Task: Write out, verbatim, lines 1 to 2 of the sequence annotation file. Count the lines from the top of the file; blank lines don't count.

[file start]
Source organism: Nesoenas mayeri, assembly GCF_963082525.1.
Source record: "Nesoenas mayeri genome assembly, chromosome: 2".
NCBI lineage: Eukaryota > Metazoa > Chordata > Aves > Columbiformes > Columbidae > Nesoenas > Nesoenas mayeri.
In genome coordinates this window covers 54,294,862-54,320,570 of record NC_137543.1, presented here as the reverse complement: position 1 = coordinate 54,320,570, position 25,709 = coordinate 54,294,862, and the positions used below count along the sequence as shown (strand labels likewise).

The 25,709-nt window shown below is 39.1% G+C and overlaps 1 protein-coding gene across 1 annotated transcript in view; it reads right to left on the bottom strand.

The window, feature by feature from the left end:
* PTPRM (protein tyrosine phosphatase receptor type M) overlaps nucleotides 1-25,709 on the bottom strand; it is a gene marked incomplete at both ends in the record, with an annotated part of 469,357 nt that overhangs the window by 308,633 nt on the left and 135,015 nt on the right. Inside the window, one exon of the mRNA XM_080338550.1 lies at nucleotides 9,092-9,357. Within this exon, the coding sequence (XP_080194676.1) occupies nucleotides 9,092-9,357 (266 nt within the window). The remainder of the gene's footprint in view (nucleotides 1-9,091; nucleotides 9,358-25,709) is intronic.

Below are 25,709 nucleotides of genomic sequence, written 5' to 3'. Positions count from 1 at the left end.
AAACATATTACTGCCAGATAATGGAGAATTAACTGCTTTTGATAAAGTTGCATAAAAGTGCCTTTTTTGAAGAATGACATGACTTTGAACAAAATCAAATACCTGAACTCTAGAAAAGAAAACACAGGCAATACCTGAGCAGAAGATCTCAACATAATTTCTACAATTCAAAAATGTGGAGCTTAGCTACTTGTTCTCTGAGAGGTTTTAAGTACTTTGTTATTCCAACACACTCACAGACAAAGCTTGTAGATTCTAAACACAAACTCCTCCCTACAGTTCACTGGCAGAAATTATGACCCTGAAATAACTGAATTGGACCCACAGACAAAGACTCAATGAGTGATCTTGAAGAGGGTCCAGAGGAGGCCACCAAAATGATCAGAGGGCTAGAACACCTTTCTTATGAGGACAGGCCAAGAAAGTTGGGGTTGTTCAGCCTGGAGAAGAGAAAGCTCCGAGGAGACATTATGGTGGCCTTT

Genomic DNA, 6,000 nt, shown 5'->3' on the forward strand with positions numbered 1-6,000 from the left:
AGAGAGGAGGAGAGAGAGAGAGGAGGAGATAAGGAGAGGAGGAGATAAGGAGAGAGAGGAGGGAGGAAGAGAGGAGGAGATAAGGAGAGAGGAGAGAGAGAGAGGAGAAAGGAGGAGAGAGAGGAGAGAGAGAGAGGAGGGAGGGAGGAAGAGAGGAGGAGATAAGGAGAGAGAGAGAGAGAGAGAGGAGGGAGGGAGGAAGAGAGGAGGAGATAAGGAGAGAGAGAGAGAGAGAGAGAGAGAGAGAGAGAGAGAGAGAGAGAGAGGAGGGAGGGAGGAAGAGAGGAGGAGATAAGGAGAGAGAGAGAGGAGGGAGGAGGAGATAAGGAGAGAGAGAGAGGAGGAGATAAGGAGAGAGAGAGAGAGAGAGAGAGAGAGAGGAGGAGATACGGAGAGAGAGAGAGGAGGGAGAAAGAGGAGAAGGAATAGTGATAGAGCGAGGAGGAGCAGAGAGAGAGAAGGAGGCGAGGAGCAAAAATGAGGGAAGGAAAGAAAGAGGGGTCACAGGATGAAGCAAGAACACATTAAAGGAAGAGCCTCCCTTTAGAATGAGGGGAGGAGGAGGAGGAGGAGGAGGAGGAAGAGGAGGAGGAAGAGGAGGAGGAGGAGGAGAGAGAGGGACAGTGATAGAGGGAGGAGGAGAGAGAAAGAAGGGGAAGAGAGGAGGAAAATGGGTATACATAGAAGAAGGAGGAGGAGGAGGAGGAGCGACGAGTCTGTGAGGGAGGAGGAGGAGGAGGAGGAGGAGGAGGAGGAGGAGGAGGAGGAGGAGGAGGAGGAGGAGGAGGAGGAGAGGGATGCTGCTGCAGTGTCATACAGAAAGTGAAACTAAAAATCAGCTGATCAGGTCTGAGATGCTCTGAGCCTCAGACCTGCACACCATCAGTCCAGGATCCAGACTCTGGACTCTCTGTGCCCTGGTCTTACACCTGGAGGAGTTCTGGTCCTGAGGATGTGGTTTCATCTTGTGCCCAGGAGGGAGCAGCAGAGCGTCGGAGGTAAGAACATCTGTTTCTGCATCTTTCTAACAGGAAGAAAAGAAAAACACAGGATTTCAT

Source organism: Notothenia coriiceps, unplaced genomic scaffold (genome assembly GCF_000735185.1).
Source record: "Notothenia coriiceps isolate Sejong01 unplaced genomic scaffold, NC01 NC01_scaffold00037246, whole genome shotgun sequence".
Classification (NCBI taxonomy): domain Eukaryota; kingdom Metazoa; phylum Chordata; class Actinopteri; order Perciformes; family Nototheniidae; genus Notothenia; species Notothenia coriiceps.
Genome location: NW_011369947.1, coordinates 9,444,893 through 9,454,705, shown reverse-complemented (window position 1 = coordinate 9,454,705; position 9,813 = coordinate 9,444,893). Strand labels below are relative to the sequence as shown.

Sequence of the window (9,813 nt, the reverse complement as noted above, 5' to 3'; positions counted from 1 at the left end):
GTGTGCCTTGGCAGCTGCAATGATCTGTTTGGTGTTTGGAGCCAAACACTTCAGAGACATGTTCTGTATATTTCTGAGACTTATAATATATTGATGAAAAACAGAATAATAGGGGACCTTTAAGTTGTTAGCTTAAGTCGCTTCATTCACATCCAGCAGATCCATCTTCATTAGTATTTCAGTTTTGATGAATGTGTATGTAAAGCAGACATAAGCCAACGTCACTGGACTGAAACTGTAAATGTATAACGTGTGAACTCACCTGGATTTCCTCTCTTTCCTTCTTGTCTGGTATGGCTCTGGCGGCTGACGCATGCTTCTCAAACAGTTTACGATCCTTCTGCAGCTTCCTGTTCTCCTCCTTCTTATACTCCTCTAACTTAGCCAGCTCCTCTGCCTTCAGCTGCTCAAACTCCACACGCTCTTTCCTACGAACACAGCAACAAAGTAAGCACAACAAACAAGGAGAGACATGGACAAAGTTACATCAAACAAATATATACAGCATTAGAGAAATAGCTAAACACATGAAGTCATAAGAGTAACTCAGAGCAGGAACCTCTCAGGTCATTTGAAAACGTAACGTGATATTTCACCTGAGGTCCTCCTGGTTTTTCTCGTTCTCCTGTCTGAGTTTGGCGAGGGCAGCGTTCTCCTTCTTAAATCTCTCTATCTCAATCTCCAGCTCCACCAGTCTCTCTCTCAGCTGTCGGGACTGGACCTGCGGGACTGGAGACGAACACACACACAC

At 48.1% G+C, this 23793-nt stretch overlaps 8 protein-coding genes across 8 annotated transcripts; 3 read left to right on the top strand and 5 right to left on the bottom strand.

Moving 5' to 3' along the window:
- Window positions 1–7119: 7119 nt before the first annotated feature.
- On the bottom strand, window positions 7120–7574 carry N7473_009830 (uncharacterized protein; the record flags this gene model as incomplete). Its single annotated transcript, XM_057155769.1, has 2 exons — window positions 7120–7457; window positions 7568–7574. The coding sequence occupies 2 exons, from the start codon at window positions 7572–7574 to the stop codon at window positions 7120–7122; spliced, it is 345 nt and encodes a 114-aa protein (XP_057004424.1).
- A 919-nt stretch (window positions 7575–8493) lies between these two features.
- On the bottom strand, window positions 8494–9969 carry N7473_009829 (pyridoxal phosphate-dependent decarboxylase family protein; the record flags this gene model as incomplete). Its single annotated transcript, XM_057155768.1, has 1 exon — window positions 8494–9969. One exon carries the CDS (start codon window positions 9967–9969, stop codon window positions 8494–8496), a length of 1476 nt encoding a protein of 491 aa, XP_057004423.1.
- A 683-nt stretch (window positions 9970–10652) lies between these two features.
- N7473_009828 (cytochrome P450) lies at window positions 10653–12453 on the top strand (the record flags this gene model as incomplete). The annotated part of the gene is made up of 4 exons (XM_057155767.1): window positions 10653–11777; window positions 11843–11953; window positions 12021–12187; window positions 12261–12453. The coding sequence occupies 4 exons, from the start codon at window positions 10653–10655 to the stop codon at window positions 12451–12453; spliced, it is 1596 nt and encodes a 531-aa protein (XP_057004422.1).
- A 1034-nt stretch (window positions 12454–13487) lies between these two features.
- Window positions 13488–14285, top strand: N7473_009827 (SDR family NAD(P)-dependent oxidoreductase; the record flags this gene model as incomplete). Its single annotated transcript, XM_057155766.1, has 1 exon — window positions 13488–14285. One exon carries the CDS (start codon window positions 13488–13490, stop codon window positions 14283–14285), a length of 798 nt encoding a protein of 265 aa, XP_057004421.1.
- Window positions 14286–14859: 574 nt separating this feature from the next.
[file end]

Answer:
Source organism: Nesoenas mayeri, assembly GCF_963082525.1.
Source record: "Nesoenas mayeri genome assembly, chromosome: 2".